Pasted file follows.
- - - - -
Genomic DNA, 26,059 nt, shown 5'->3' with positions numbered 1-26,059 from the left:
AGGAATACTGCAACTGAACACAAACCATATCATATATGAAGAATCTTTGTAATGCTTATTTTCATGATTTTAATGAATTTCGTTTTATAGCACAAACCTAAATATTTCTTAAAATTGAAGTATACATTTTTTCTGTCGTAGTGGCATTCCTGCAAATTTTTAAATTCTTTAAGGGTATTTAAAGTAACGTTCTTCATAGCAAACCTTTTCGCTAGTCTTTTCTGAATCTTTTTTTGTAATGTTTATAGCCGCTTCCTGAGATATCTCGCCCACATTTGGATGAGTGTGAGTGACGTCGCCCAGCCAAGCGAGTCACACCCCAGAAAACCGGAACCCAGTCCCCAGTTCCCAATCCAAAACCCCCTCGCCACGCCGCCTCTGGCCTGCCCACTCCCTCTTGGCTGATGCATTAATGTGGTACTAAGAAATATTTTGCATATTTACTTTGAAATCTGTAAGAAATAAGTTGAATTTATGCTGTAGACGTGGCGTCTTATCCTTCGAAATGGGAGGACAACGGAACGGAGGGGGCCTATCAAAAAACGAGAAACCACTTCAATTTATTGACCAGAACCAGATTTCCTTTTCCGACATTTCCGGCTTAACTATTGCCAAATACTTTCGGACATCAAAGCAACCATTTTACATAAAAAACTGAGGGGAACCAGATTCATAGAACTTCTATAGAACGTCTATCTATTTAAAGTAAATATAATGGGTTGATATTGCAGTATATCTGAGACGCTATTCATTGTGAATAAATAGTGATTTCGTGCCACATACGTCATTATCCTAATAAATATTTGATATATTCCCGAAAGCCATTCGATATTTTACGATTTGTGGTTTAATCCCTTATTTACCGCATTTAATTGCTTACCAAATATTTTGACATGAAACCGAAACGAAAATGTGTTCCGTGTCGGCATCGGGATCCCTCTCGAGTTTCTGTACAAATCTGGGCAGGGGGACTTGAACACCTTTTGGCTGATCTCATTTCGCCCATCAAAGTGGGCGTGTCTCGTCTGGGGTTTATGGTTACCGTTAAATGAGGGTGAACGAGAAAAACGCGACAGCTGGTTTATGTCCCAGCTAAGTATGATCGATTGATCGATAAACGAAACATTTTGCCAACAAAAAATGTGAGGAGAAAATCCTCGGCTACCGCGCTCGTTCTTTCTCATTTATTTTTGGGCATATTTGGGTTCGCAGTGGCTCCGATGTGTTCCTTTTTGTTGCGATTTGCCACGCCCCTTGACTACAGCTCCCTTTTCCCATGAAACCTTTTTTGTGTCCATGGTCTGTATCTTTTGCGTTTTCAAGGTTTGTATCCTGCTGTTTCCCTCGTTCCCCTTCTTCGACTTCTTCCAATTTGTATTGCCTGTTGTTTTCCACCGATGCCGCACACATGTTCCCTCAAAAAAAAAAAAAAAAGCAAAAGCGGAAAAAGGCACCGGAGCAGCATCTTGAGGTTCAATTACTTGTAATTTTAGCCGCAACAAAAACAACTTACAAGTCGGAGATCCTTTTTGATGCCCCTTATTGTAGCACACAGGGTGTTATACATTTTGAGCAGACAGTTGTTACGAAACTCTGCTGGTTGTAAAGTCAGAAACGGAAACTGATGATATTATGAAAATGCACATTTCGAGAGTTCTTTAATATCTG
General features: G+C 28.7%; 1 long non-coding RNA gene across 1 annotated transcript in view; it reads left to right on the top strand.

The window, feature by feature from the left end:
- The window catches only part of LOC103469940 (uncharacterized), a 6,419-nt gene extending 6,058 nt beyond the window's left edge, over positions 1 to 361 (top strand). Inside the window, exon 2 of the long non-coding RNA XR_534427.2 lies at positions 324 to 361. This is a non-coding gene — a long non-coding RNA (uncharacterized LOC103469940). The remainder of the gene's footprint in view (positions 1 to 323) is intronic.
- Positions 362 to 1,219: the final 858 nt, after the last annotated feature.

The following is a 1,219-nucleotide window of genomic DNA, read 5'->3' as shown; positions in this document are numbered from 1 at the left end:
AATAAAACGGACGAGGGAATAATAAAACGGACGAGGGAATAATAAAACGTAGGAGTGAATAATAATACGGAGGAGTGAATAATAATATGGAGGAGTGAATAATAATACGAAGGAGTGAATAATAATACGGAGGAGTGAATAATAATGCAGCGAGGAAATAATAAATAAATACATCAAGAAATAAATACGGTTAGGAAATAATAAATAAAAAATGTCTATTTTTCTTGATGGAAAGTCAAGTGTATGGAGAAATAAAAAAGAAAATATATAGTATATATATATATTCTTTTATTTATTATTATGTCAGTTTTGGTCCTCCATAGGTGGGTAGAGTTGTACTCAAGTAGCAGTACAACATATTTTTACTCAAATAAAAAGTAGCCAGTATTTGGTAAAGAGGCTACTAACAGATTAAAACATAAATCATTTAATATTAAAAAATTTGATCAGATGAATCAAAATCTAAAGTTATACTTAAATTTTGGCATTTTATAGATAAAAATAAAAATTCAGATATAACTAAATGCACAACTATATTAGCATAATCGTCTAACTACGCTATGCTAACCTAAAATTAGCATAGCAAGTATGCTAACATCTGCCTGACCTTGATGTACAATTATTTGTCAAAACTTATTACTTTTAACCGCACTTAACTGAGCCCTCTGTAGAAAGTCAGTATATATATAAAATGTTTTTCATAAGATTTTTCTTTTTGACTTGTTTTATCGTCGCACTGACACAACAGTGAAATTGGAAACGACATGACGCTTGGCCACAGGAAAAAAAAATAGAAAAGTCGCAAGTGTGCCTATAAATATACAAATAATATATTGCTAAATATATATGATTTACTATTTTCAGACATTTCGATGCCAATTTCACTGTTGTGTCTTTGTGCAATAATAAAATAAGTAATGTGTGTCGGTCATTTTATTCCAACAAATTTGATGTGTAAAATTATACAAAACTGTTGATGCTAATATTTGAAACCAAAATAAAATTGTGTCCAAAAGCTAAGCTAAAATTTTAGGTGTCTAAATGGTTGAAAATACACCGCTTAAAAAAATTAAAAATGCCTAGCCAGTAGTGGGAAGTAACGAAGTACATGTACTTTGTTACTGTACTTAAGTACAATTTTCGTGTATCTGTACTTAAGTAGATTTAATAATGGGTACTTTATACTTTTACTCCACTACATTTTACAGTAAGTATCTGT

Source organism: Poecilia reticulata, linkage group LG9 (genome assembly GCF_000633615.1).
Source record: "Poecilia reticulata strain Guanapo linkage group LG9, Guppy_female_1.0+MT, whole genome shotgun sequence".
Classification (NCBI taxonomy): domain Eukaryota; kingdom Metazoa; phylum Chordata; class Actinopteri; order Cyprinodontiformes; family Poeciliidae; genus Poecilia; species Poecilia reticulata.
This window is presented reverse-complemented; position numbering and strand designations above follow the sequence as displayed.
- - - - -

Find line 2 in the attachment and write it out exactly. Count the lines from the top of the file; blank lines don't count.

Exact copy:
AGGAATACTGCAACTGAACACAAACCATATCATATATGAAGAATCTTTGTAATGCTTATTTTCATGATTTTAATGAATTTCGTTTTATAGCACAAACCTAAATATTTCTTAAAATTGAAGTATACATTTTTTCTGTCGTAGTGGCATTCCTGCAAATTTTTAAATTCTTTAAGGGTATTTAAAGTAACGTTCTTCATAGCAAACCTTTTCGCTAGTCTTTTCTGAATCTTTTTTTGTAATGTTTATAGCCGCTTCCTGAGATATCTCGCCCACATTTGGATGAGTGTGAGTGACGTCGCCCAGCCAAGCGAGTCACACCCCAGAAAACCGGAACCCAGTCCCCAGTTCCCAATCCAAAACCCCCTCGCCACGCCGCCTCTGGCCTGCCCACTCCCTCTTGGCTGATGCATTAATGTGGTACTAAGAAATATTTTGCATATTTACTTTGAAATCTGTAAGAAATAAGTTGAATTTATGCTGTAGACGTGGCGTCTTATCCTTCGAAATGGGAGGACAACGGAACGGAGGGGGCCTATCAAAAAACGAGAAACCACTTCAATTTATTGACCAGAACCAGATTTCCTTTTCCGACATTTCCGGCTTAACTATTGCCAAATACTTTCGGACATCAAAGCAACCATTTTACATAAAAAACTGAGGGGAACCAGATTCATAGAACTTCTATAGAACGTCTATCTATTTAAAGTAAATATAATGGGTTGATATTGCAGTATATCTGAGACGCTATTCATTGTGAATAAATAGTGATTTCGTGCCACATACGTCATTATCCTAATAAATATTTGATATATTCCCGAAAGCCATTCGATATTTTACGATTTGTGGTTTAATCCCTTATTTACCGCATTTAATTGCTTACCAAATATTTTGACATGAAACCGAAACGAAAATGTGTTCCGTGTCGGCATCGGGATCCCTCTCGAGTTTCTGTACAAATCTGGGCAGGGGGACTTGAACACCTTTTGGCTGATCTCATTTCGCCCATCAAAGTGGGCGTGTCTCGTCTGGGGTTTATGGTTACCGTTAAATGAGGGTGAACGAGAAAAACGCGACAGCTGGTTTATGTCCCAGCTAAGTATGATCGATTGATCGATAAACGAAACATTTTGCCAACAAAAAATGTGAGGAGAAAATCCTCGGCTACCGCGCTCGTTCTTTCTCATTTATTTTTGGGCATATTTGGGTTCGCAGTGGCTCCGATGTGTTCCTTTTTGTTGCGATTTGCCACGCCCCTTGACTACAGCTCCCTTTTCCCATGAAACCTTTTTTGTGTCCATGGTCTGTATCTTTTGCGTTTTCAAGGTTTGTATCCTGCTGTTTCCCTCGTTCCCCTTCTTCGACTTCTTCCAATTTGTATTGCCTGTTGTTTTCCACCGATGCCGCACACATGTTCCCTCAAAAAAAAAAAAAAAAGCAAAAGCGGAAAAAGGCACCGGAGCAGCATCTTGAGGTTCAATTACTTGTAATTTTAGCCGCAACAAAAACAACTTACAAGTCGGAGATCCTTTTTGATGCCCCTTATTGTAGCACACAGGGTGTTATACATTTTGAGCAGACAGTTGTTACGAAACTCTGCTGGTTGTAAAGTCAGAAACGGAAACTGATGATATTATGAAAATGCACATTTCGAGAGTTCTTTAATATCTG